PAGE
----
Inspirational quotes for writers

book2Anyone who has experienced a mid-year writing slump knows that a little bit of inspiration can be all it takes to keep going. So here are fifteen of my favourite quotes to help stir the creative soul.

1.) ‘The scariest moment is always just before you start.’ Stephen King

2.) ‘Creativity comes from trust. Trust your instincts. And never hope more than you work.” Rita Mae Brown

3.) ‘Don’t quit—return home to your writing.’ Elizabeth Gilbert

4.) ‘Mistakes are the portals of discovery.’ James Joyce

5.) ‘Asking “Why?” can lead to understanding. Asking “Why not?” can lead to breakthroughs.’ Daniel Pink

6.) ‘Better to write for yourself and have no public, than to write for the public and have no self.’ Cyril Connolly

7.) ‘The world is but a canvas to the imagination.’ Henry David Thoreau

8.) ‘When I am writing, I am doing the thing I was meant to do.’ Anne Sexton

9.) ‘Ideas are like rabbits. You get a couple and learn how to handle them, and pretty soon you have a dozen.’ John Steinbeck

10.) ‘Have no fear of perfection—you’ll never reach it.’ Salvadore Dali

11.) ‘I write to take all the terror and tragedy and comedy and banality of life and wrestle it into something I can understand.’ Kathleen Caron

12.) ‘Creativity is an act of defiance.’ Twyla Tharp

13.) ‘You can always edit a bad page. You can’t edit a blank page.’ Jodi Picoult

14.) ‘It is our choices that show what we truly are, far more than our abilities.’ J.K. Rowling

15.) ‘I am seeking. I am striving. I am in it with all my heart.’ Vincent van Gogh


5 ways to get your writerly groove back

computer1Suffice to say, taking a long stint away from writing makes it extremely daunting when you finally decide it’s time to get back into it.

It’s been a little while since I last worked on my manuscript, but here’s how I’ve started dragging myself out of the mire.

Visualise yourself writing

If an activity is visualised often enough, your subconscious will believe it is a part of your real life. So be specific and involve the senses. Imagine the tap of the keyboard, the creak of your chair as you lean forward, the coolness of the floorboards under your feet. Remember the warm rush in your mind as the words flow out and the satisfaction you feel as a blank page is transformed. Imagine yourself entirely in that moment, with none of the guilt or panic you feel at not actually being at your desk. And do it often. When you’re finally ready to work on the manuscript, it won’t feel so alien or overwhelming.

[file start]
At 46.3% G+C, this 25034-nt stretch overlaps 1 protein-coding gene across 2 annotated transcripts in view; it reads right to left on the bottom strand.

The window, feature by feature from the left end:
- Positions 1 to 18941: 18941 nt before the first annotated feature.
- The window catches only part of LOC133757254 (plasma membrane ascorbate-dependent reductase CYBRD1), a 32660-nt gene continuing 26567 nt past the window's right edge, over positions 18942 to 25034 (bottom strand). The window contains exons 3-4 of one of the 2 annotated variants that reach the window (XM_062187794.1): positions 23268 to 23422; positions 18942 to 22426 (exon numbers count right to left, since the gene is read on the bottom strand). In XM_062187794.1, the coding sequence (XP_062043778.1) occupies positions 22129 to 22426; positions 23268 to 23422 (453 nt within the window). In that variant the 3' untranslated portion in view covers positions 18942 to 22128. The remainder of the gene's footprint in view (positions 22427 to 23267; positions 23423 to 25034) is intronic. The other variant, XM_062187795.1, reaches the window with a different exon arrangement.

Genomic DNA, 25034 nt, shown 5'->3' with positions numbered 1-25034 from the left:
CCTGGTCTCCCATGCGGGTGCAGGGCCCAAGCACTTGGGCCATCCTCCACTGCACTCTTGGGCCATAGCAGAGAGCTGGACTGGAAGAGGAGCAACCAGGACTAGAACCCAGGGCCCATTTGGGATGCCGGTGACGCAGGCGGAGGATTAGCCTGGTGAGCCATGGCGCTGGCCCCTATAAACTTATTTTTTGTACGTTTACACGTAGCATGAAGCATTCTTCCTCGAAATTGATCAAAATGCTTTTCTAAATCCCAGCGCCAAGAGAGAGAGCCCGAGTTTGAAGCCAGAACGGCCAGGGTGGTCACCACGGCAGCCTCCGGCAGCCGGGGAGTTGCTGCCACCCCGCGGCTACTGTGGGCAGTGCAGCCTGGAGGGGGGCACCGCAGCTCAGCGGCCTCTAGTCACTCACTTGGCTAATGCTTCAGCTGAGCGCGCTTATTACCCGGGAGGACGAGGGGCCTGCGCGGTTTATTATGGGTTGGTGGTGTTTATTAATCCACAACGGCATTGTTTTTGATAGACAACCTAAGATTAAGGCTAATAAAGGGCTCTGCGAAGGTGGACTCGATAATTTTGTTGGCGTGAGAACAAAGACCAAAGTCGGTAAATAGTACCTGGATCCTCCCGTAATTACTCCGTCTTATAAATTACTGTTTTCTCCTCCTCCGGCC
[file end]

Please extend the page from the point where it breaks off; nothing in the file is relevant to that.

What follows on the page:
Don’t set goals on your first day back

Face it, you’re going to be pretty emotional. There’ll be the relief of finally writing again, plus the anxiety of having wasted so much time. Don’t pressure yourself by committing to some sort of grand production schedule or list of tasks that will get you back on track. Calm down. You’ll be okay. Just write.

Start with something simple

computer2Whatever you write on your first day will probably be hard work. It’ll take twice as long to write half as much, and it likely won’t be your finest achievement. So start on something you won’t have to fight with. If setting is your strength, focus on that. If you have a clear idea of how two characters are going to interact, get writing. But don’t start on a critical, vague or difficult scene—that’s how you end up hiding under the bed with a tub of ice cream.

Accept that it won’t be easy

You’re going to struggle, and writer’s guilt seems to hit whether you’re writing or not. So be kind, acknowledge all of the negative thoughts, and then move on.

Celebrate the small successes

Managed to write a sentence, paragraph or page? It’s more than you’ve written in eons! Revel in it and ignore all of the imperfections. Follow it up with a second day of writing, and a third, fourth, etc. Get some momentum and allow yourself to enjoy the process. You’re a writer once more.